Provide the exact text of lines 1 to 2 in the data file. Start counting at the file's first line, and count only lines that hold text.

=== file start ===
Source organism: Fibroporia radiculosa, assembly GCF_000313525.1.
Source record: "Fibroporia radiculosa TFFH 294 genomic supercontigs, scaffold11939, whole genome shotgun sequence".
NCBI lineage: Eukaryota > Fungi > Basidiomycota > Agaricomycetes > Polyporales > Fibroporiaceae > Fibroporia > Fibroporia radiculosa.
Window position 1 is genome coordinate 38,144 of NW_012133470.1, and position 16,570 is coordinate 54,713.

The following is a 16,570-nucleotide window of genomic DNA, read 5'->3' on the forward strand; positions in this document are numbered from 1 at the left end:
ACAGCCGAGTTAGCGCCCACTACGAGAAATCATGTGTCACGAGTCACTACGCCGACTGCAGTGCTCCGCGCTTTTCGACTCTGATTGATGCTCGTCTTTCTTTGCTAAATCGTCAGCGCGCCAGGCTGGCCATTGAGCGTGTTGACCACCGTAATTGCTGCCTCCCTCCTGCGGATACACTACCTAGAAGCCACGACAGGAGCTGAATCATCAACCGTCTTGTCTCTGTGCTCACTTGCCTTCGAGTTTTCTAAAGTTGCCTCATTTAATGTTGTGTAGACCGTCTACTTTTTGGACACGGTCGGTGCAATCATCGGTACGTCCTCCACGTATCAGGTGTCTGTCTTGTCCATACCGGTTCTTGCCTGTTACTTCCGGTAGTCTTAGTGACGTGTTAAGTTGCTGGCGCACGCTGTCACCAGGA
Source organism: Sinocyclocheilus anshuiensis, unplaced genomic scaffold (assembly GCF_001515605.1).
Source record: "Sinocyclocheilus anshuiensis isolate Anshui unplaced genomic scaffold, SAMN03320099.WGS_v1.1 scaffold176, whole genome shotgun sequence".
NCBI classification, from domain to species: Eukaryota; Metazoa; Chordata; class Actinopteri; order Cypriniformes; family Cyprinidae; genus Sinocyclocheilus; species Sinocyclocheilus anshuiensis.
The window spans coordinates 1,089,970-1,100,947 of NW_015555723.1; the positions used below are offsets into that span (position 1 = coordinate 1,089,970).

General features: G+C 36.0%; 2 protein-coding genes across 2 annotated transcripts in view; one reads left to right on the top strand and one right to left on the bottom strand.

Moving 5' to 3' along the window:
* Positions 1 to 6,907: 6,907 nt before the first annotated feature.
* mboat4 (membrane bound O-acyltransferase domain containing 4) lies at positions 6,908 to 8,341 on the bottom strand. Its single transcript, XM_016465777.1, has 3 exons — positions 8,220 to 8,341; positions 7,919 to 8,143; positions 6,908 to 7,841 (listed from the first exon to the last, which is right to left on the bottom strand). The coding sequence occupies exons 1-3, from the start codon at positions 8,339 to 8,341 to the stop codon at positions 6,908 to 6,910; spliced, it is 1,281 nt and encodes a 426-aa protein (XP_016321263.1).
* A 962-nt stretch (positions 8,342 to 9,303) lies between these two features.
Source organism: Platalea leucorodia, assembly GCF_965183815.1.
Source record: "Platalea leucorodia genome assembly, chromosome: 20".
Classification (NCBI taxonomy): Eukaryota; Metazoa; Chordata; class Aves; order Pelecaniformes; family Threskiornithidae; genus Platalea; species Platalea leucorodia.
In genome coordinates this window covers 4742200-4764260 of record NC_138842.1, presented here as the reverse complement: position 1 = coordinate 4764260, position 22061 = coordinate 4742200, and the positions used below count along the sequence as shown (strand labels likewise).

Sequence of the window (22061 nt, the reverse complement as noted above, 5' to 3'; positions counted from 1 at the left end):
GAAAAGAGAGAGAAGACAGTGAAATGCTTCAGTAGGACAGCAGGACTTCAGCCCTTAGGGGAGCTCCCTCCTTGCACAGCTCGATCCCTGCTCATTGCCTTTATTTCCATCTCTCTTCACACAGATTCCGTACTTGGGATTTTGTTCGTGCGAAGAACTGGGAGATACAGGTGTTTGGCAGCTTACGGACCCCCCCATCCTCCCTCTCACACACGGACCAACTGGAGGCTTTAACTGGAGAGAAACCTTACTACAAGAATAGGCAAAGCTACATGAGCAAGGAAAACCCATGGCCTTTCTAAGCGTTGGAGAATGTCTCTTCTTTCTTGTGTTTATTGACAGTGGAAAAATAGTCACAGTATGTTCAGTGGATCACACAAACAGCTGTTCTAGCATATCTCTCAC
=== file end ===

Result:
Source organism: Fibroporia radiculosa, assembly GCF_000313525.1.
Source record: "Fibroporia radiculosa TFFH 294 genomic supercontigs, scaffold11939, whole genome shotgun sequence".